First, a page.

In the path of India’s election juggernaut
Mihir Bose, Deepak Lalwani, Louise Tillin, Rita Payne.
For video highlights of the debate go to https://youtu.be/R90hGZJ7LDY
By CJA Executive Committee member RAYMOND WHITAKER
The 2019 election in India, the world’s largest democracy, would inevitably be seen as a referendum on the charismatic Narendra Modi, who took power five years before in the most “presidential” poll in modern Indian history.
A distinguished panel, chaired by CJA-UK president Rita Payne, reached this consensus when the election was discussed at the Commonwealth Parliamentary Association on March 17, a few days after the Indian polling juggernaut began rolling. With 900 million people eligible to cast their ballots, voting was taking place over seven phases, with the result due more than a month after the start of the process.
Despite the fact that Indian voters tend to overturn the previous election result more often than not, most of the panel expected Modi to retain power. Louise Tillin, Reader in Politics at the India Institute, King’s College London, pointed out that the Prime Minister did not gain an overall majority five years ago, however, and she did not expect him to do so this time.
The make-up of Modi’s Bharatiya Janata Party (BJP)-led coalition could be very different after this election, Dr Tillin added. In 2014 the party swept the “Hindu belt” across northern and western India, but had since lost support in this area. It would have to break new ground in the other parts of India, where regional parties tended to hold sway, accounting for about 180 of the 543 seats in the Lok Sabha (lower house of parliament).
John Elliott, a journalist who reported for more than 25 years from New Delhi for the Financial Times, Fortune and The Economist, among others, saw the election as a crucial turning-point. India had to decide whether it was a primarily Hindu nation, in line with Modi and the BJP’s Hindutva ideology, or a secular state in the tradition of the Gandhi dynasty and the Congress party.
In 2014, voters had hoped that Modi would be as effective as he had been at the regional level in Gujarat, and that his Hindu nationalism would take a back seat, said Elliott. But he had let Hindutva supporters run riot, while his economic achievements fell far short of the claims made for them. The Prime Minister had failed to create new jobs, reform the banking system or privatise public sector enterprises, and his “demonetisation” exercise – removing all 500 and 1,000-rupee notes in an effort to drain black money from the economy – was a “disaster”.
While Congress had produced a sensible and coherent manifesto, the journalist added, the opposition alliance had no obvious candidate for prime minister. Rahul Gandhi, the latest scion of the dynasty, had “never proved himself”.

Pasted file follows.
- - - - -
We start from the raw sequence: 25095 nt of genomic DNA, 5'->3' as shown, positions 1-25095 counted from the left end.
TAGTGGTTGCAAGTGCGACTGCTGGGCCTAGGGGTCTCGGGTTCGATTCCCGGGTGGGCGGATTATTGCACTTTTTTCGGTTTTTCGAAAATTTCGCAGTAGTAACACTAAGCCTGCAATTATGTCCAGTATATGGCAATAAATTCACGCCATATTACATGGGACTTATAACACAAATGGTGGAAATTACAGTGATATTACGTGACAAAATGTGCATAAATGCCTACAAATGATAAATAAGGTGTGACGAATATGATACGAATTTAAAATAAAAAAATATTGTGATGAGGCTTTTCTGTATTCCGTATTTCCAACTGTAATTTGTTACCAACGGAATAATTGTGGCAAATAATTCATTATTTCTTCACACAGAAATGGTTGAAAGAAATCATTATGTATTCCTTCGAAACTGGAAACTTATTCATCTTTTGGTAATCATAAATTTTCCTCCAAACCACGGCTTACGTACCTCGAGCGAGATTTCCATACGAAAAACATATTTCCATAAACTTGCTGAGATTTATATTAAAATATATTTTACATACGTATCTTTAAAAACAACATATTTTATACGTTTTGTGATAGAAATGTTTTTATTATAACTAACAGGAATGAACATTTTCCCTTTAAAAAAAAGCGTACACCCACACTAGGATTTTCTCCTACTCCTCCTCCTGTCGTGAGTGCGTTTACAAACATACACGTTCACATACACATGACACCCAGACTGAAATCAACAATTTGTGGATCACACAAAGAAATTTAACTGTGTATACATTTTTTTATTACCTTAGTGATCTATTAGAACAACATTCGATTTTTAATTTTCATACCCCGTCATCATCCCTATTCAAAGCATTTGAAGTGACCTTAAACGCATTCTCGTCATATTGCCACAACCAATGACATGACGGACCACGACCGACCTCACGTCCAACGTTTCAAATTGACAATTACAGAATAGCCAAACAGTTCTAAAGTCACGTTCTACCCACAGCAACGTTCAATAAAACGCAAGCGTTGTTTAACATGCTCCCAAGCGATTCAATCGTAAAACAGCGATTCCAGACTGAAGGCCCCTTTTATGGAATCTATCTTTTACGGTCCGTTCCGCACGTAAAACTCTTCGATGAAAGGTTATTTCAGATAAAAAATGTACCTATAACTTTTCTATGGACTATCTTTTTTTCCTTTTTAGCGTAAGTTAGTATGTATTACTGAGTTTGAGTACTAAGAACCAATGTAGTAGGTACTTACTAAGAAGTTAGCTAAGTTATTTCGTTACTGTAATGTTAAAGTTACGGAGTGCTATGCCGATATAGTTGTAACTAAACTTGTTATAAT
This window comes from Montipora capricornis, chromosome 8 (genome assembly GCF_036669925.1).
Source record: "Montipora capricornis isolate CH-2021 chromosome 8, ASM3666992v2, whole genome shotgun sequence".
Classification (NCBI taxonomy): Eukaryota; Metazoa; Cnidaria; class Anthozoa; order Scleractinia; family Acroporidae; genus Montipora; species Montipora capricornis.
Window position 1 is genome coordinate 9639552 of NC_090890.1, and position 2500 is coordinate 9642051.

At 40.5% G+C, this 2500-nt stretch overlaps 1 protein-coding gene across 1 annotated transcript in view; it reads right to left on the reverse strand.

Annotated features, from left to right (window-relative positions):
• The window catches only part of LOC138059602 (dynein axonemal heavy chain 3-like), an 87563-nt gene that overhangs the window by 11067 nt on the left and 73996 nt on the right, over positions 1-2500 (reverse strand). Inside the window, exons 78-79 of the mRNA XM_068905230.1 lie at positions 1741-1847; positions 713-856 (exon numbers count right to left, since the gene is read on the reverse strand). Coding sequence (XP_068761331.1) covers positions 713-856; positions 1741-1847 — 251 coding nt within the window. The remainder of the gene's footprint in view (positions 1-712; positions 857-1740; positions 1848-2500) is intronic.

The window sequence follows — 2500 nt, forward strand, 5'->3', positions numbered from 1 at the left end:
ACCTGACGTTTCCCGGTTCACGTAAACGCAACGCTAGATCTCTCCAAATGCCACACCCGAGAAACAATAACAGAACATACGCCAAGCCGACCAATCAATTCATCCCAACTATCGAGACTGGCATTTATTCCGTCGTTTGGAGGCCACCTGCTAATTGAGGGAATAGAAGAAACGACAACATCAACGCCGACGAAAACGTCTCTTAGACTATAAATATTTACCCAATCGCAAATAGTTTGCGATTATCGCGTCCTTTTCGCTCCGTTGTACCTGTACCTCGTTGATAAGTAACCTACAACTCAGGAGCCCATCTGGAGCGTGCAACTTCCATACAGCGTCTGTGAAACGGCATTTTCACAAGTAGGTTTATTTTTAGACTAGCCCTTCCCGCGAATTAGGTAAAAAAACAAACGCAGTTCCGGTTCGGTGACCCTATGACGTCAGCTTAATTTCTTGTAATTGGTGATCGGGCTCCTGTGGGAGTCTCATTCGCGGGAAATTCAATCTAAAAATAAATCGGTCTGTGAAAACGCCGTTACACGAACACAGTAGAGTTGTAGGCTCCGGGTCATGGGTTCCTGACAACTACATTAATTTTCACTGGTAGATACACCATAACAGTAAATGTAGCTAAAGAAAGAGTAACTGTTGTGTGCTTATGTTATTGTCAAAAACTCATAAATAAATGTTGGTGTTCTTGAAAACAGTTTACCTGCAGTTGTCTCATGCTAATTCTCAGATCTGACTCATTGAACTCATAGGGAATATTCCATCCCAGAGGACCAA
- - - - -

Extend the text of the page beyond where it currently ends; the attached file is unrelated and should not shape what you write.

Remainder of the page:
Deepak Lalwani, an Indian-born, London-based stockbroker and investment consultant, also expected Modi to gain another term – the favoured result, on balance, of the business world. The BJP was likely to win fewer seats, however, making it much harder to push through economic reforms.
Lalwani took a more positive view of Modi’s economic record, crediting him with having improved “brand India”. The ease of doing business had greatly increased. Inflation and interest rates had dropped, while the stock market was at record levels, demonstrating foreign confidence. Though demonetisation and the chaotic introduction of a general sales tax had depressed the jobs market – India needs to create a million jobs a year to absorb its youth population – there were positive signs as well, such as the creation of 340 million new bank accounts under the Aadhaar system.
The fourth speaker, Indian-born author, journalist and former BBC TV sports editor Mihir Bose, focused on the political and cultural impact of Modi and his Hindutva philosophy, which “made the [Hindu] majority feel like a threatened minority”. It was a reaction against the militant secularism of the Nehru era, which in Bose’s opinion had gone for good. Even in traditionally left-wing areas such as West Bengal, the BJP was now the main opposition, and the city of his birth was becoming segregated by religion.
The panel did not see foreign policy as prominent in the election campaign, though the recent clashes in Kashmir had enabled Modi to “play the strongman”, in Lalwani’s words. The Prime Minister’s extensive foreign travels consisted mainly of “ego trips”, said Elliott. In Bose’s view, anti-Pakistan sentiment had never been higher in India, making Indian Muslims more fearful as well.
All in all, the outcome of the election was likely to reflect a more sober view of Modi and the BJP than in 2014, when there had been unrealistic expectations of a landslide, according to Lalwani. And Dr Tillin said Congress should not be written off. Although it had no answer to the BJP’s successful identification of Hindu nationalism with economic development, it had exceeded expectations in regional elections, especially among rural voters.
Congress was still the only pan-Indian opposition to the BJP, the academic concluded. “There is still life in the old machine.”